Presentation (Project) Title

Non-alcoholic Fatty Liver Disease in Non-liver Transplant Patients

Mentor Information

Nyingi Kemmer (Department of Hepatology)

Presentation Format

Event

Abstract

The global prevalence of non-alcoholic fatty liver disease (NAFLD) is rising at an alarming rate, driven in large part by an increased incidence of diabetes and obesity. NAFLD is currently the number one cause for liver transplantation in the U.S. NAFLD has been shown to have effects on patients undergoing transplants for other organs such as kidneys and pancreas. Our objective was to evaluate the prevalence of fatty liver in non-liver transplant patients, looking particularly at kidney transplants. We conducted a single-center retrospective cohort study of patients undergoing kidney transplants from January 2015 to December 2019. Patient data were obtained from the United Network for Organ Sharing and our hospital’s EPIC system. Patient records were reviewed at the time of transplant to one year after transplant. Patients under 18 years of age at the time of transplant were excluded from our study. Of the 1300 kidney transplant patients, 149 (11.5%) had a fatty liver noted before or after their initial kidney transplant. The mean age of patients was 53 years for NAFLD and 51 years for non-NAFLD patients. Of the 149 NAFLD patients, 30 (20.1%) underwent a living donor transplant, 144 (96.6%) had diabetes and only 17.4% received a hepatology consult. This study emphasized the need to diagnose and understand post-transplant outcomes for NAFLD patients in the kidney transplant population and ensure patients with fatty liver receive consultations from specialists/hepatologists. Additionally, undiagnosed NAFLD patients are at risk of developing health complications if left untreated and may require a liver transplant.

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Non-alcoholic Fatty Liver Disease in Non-liver Transplant Patients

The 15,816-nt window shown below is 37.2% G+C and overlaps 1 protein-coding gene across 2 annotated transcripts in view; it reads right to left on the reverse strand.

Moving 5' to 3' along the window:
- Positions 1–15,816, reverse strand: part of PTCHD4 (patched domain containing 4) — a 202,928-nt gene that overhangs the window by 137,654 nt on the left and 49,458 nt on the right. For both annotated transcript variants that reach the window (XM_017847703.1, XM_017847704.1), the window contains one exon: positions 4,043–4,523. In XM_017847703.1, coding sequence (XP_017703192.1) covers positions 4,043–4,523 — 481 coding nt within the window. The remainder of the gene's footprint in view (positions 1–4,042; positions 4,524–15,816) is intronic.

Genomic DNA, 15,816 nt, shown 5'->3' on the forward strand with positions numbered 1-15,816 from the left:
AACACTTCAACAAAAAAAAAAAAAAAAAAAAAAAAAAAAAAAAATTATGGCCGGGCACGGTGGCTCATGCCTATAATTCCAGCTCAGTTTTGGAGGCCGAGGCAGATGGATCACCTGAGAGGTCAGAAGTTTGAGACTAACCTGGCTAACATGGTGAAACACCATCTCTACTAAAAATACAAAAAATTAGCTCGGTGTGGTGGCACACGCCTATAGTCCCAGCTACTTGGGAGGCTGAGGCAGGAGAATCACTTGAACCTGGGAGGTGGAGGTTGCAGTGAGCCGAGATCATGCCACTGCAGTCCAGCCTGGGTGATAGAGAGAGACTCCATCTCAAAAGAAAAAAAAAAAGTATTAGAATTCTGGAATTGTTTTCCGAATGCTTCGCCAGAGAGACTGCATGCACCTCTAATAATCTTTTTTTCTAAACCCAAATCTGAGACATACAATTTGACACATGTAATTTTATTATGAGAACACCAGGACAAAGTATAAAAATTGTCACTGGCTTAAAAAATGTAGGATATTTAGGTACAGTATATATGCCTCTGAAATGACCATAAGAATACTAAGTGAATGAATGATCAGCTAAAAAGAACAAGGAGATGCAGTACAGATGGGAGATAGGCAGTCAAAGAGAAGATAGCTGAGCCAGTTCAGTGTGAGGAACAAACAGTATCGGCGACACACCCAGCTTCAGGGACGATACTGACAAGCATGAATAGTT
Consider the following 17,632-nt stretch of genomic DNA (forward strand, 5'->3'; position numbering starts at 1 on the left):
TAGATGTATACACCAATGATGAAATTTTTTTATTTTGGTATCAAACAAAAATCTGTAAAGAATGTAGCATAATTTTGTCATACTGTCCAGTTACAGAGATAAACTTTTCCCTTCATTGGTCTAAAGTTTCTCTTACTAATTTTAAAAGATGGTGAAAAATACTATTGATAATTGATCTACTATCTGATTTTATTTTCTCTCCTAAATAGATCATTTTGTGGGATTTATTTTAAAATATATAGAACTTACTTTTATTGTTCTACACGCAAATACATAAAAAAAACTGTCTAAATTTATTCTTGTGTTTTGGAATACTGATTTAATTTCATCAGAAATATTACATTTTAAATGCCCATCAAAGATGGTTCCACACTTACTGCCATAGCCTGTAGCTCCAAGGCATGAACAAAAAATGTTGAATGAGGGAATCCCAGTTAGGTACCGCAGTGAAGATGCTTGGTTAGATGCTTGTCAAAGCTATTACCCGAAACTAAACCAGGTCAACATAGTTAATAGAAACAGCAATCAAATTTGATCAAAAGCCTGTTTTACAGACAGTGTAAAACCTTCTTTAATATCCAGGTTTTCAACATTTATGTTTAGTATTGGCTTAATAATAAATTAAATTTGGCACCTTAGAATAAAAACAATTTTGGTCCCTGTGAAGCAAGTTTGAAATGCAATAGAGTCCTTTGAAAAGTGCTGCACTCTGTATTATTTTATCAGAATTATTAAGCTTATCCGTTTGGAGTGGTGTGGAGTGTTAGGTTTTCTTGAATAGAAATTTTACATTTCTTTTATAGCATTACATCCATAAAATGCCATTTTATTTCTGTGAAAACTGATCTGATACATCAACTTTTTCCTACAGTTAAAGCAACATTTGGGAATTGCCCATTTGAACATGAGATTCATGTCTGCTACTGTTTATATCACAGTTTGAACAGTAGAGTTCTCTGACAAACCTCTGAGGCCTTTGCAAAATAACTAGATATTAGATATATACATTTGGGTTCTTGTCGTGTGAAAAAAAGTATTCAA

The global prevalence of non-alcoholic fatty liver disease (NAFLD) is rising at an alarming rate, driven in large part by an increased incidence of diabetes and obesity. NAFLD is currently the number one cause for liver transplantation in the U.S. NAFLD has been shown to have effects on patients undergoing transplants for other organs such as kidneys and pancreas. Our objective was to evaluate the prevalence of fatty liver in non-liver transplant patients, looking particularly at kidney transplants. We conducted a single-center retrospective cohort study of patients undergoing kidney transplants from January 2015 to December 2019. Patient data were obtained from the United Network for Organ Sharing and our hospital’s EPIC system. Patient records were reviewed at the time of transplant to one year after transplant. Patients under 18 years of age at the time of transplant were excluded from our study. Of the 1300 kidney transplant patients, 149 (11.5%) had a fatty liver noted before or after their initial kidney transplant. The mean age of patients was 53 years for NAFLD and 51 years for non-NAFLD patients. Of the 149 NAFLD patients, 30 (20.1%) underwent a living donor transplant, 144 (96.6%) had diabetes and only 17.4% received a hepatology consult. This study emphasized the need to diagnose and understand post-transplant outcomes for NAFLD patients in the kidney transplant population and ensure patients with fatty liver receive consultations from specialists/hepatologists. Additionally, undiagnosed NAFLD patients are at risk of developing health complications if left untreated and may require a liver transplant.